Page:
To better analyze COVID-19’s global impact on agricultural production and food security, University of Maryland researchers have led the creation of the new NASA Harvest COVID-19 Dashboard.
Its primary goal is to provide supply-chain information that will facilitate analysis of the pandemic’s effects on crop production, market price volatility, food availability and rapidly evolving policy changes.
The easy-to-navigate interactive dashboard provides academics, economists, citizen scientists and other analysts with access to a vast amount of agricultural-related data in the context of COVID-19. Uses for the dashboard range from monitoring crop production on a national scale from before the start of the pandemic to understanding the changing cost of commodity crops in agricultural markets over time.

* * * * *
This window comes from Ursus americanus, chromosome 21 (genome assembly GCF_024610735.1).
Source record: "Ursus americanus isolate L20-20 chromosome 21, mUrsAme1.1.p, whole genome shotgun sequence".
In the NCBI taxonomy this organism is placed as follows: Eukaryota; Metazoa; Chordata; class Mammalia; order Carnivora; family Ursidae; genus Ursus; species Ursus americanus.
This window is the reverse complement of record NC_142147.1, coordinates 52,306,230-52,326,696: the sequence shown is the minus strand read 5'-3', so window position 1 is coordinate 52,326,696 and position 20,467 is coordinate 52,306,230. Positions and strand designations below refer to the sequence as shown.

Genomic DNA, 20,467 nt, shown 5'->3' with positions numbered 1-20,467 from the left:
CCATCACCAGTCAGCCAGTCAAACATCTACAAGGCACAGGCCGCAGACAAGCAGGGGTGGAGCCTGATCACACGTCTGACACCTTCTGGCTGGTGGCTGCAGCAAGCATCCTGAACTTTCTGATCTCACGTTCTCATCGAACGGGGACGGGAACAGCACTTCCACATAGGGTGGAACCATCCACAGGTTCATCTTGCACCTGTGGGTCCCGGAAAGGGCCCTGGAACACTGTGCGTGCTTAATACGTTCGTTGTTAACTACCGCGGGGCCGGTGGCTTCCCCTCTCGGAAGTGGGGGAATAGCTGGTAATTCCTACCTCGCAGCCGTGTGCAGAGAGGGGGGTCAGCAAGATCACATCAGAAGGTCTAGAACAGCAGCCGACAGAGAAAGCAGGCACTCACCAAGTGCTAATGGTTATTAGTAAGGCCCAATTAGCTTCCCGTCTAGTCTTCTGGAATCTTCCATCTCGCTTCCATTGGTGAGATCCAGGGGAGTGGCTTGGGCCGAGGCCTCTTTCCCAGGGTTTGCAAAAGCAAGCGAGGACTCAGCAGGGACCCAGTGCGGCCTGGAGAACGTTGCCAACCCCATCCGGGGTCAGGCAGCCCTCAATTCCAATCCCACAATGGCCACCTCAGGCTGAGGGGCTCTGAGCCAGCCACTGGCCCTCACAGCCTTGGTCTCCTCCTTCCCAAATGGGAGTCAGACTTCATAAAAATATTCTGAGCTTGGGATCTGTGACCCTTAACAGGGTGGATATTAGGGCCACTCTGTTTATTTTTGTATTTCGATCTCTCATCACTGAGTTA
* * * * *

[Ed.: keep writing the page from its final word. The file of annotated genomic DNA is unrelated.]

The dashboard allows users to search for datasets published by partners and affiliate institutions as well as other datasets relevant to agricultural monitoring and food security. This tool can be freely accessed from any web browser and data can be downloaded, visualized, and analyzed from one convenient location.
Development was led by co-principal investigators Assistant Research Professor Mike Humber and Associate Research Professor Inbal Becker-Reshef, the NASA Harvest Program director, along with co-investigator Estefania Puricelli, head software developers John Keniston, Antonio Sanchez and the rest of the Harvest team at UMD.
“Understanding global food systems in terms of production, logistics, economics, and policy is and always has been a challenge. COVID-19 has highlighted how important it is to really understand the relationships between these different facets of the agricultural supply chain, and a big part of that is bringing together the data,” Humber said.
Read the full news release on the College of Behavioral and Social Sciences’ home page.
Maryland Today is produced by the Office of Marketing and Communications for the University of Maryland community on weekdays during the academic year, except for university holidays.
Faculty, staff and students receive the daily Maryland Today e-newsletter. To be added to the subscription list, sign up here:Subscribe